While technology can be a big distraction when it comes to study time, it can also be a huge help if used in the right way.
We’ve narrowed down 7 of the best websites and apps you should have in your toolbox, designed to help you get ahead with your study or homework, whether you’ve been studying via correspondence or have recently adjusted to studying remotely due to campuses going digital.
Khan Academy is a non-profit organisation that produces literally hundreds of short lessons in the form of videos taking you through maths, biology, history, chemistry, and more. Their website also includes supplementary practice exercises and materials for educators.
Considered the OG online learning platform, their content covers education for all ages and a wide variety subjects and is available via their website, as well as an app... for free. It’s also available in 30 different languages to boot.
Referencing can be a pain, but it doesn’t have to be. EasyBib allows you to accurately create citations by scanning book barcodes with your phone’s camera. You can then export the citation to email and send it to yourself to add into your essay. This app will transform your assessment writing - you might even go so far as to say you enjoy referencing!
Trove is an online library database, bringing together content from Australian libraries, museums, archives and other research organisations. It’s an incredible tool for any student doing an essay or research assignment, looking for resources. There is also an app, the catalogue for National Library of Australia, which lets you search the collection on your mobile, wherever you are. Handy!
A free online resource that allows you to create your own flip cards for memorising definitions, terms, formulas and so much more. 'Gamifying' the way you learn not only helps you remember things better, it makes it fun!
By breaking down topics and subjects into bite size portions, it makes it easy to digest and retain. There’s no excuse not to give Quizlet a go. Game on.
If you often find yourself surfing the internet for “just 5 minutes” when you should be studying, Self Control is for you. This Mac application will block the internet access to any sites in its blacklist for a preset period of time. Once the timer has started, those sites will be blocked and nothing you will do can reverse it - not even deleting the app! But it’s a good thing - it forces you to concentrate on your work, even when you’re tempted to stray.
Alternatively, if you prefer an incentive-based motivation to focus, you could try the Forest app - set a timer for however long you want to stay off your phone, plant a seed and watch your little tree grow. It dies if you open the phone, but if you make it to the end of the timer you can plant your tree and build a forest! The best part is, Forest partners with a real tree-planting organisation, Trees for the Future, to plant actual trees on the earth, too.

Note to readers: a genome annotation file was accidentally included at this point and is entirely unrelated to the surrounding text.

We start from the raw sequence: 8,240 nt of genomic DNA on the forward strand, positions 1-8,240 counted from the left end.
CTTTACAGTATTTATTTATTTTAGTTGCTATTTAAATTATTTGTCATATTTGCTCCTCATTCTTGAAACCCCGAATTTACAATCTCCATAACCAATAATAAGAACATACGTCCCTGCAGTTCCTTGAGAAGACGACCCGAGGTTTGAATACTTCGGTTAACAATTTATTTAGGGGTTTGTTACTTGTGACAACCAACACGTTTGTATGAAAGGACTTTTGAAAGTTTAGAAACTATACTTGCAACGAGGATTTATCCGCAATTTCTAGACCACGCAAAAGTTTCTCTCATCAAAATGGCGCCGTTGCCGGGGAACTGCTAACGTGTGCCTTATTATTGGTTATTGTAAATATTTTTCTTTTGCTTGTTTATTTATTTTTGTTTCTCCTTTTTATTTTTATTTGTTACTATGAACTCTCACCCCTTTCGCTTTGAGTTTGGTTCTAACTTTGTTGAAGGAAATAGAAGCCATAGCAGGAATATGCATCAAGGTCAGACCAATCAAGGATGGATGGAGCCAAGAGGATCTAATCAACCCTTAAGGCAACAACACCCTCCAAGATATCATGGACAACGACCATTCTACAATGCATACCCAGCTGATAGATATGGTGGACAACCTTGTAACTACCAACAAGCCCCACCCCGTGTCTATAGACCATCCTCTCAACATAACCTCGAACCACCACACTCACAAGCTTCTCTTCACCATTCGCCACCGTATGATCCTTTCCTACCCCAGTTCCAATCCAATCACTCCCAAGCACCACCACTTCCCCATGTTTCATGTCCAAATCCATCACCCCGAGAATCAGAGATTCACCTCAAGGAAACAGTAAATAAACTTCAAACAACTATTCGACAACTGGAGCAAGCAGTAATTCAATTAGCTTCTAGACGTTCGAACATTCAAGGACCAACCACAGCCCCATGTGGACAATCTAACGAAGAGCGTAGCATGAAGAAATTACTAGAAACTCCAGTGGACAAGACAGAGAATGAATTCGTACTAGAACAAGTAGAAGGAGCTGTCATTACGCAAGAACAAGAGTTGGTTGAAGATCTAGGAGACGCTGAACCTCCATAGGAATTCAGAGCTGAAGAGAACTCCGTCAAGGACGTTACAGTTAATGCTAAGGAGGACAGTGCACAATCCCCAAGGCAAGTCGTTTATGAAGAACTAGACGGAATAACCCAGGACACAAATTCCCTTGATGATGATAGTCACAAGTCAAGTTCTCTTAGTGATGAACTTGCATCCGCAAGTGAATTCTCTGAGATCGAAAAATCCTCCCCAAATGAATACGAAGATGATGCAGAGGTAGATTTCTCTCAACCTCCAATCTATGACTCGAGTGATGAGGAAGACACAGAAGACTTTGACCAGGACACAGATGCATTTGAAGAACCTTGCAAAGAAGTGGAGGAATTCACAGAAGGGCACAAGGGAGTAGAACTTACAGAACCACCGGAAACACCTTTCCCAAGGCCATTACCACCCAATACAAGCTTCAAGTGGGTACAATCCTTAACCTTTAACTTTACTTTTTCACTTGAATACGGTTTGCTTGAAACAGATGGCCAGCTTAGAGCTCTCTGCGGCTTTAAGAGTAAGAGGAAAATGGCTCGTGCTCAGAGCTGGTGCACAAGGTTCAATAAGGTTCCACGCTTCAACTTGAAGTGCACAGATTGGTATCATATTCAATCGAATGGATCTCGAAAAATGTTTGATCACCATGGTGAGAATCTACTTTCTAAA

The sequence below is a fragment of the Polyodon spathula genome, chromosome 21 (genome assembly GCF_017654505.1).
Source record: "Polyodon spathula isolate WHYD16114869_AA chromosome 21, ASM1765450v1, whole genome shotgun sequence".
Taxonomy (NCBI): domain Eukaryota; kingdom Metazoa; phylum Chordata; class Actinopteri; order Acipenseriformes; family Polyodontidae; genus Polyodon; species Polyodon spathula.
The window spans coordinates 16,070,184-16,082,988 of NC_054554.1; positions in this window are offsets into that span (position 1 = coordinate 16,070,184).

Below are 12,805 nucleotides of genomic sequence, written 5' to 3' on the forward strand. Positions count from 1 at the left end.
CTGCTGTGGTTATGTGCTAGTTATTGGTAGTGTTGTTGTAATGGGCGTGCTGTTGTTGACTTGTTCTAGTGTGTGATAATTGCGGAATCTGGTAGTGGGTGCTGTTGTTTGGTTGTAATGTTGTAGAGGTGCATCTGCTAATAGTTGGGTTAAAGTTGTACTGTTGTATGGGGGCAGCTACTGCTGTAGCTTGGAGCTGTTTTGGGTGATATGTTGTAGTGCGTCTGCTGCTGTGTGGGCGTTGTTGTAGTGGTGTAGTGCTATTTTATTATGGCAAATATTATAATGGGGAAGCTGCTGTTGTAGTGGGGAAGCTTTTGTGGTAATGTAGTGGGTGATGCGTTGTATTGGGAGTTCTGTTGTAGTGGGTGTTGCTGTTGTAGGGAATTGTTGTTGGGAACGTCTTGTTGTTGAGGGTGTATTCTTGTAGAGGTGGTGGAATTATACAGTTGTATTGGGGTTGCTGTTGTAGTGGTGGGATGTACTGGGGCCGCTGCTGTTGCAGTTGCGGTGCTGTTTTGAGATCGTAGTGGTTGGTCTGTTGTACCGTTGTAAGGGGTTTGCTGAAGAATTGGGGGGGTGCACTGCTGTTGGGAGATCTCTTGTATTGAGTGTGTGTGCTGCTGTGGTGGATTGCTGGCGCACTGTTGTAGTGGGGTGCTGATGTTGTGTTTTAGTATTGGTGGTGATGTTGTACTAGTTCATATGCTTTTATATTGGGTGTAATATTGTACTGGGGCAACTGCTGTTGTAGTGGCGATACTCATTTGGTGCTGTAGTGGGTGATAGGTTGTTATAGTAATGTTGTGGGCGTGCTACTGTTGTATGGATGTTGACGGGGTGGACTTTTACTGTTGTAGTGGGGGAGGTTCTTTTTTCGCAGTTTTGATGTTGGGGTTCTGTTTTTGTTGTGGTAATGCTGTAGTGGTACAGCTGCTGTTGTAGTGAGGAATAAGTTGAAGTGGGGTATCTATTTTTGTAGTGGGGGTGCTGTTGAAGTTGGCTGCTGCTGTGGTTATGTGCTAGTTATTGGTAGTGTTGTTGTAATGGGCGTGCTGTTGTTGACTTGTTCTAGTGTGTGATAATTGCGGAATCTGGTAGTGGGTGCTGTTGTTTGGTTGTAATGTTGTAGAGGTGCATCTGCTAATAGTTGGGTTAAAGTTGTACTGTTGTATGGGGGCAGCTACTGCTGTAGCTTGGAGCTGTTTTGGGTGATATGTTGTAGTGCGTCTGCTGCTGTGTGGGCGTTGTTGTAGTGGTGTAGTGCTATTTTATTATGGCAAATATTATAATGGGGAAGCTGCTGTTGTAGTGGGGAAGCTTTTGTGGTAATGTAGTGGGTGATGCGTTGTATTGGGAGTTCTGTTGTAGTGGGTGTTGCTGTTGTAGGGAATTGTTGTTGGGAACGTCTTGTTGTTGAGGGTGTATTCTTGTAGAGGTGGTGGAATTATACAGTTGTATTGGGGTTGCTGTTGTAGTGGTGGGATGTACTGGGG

Look awaaay from Facebook...
GoConqr is a desktop and mobile app that allows you to create online mind maps, flash cards, quizzes and notes, plus also features lots of handy tools such as an online calendar and study planner. You can also create groups, discuss topics and share resources, so it’s a great way to collaborate with friends whilst studying.
We couldn't write a list about awesome websites and not include ours in it! Studiosity is already being used for free by thousands of students around the world and it allows you to either get your draft essay/assignment/assessment reviewed and sent back to you with detailed feedback, or connect to a real-life Subject Specialist in real time, who is online, waiting for your question during evenings and weekends. You might already have free access through your education provider, and if not - your first 30 minutes or 2,000-word essay is only $10 AUD, so you can give it a go and see how it works.
This handy little app will ensure you never miss a deadline again. Another incredible free resource, My Study Life is a planner to help you organise your tasks, assessment due dates and exams.
Available online and as downloadable app, you can schedule tasks so you can keep track of your progress, as well as get notifications of the tasks you might have missed (or snoozed). Drop in your timetable so you’ll never miss your online session or forget a deadline or exam.
Best of all, your data syncs seamlessly across all of your devices and is accessible even when you're offline! If you’re in need of personal assistant in an app, this one is for you.
EduTV is an online database of films and TV that it gives access to students to for ‘educational’ purposes - there may very well be something that gets your study mind racing on here, but there’s also some great stuff if you’ve burnt through your entire Netflix to-watch list.
It’s set up through universities, so your best bet is to start Googling, or check your uni’s website for the link.
This sounds obvious, but many students don't realise that there is an online library resource offered by their university, school, or college. And many aren't members of their local public library either. Through these, you can access textbooks, academic journals, as well as digital subscriptions to all major newspapers and publications, which during this COVID-19 pandemic period is particularly helpful given all libraries are closed indefinitely.
This website hosts a number of invaluable resources for high school students. You can get access to past papers and practice essays and can share and swap notes, but arguably the most useful thing on the site is the student forum. The extensive community of school students (and teachers) contains threads on a huge range of topics from what subjects to choose, tips and tricks on trigonometry, how to survive exam stress and much, much more. With a membership of over 400,000 students, it’s a great place to get support, help and ideas from your peers across the country.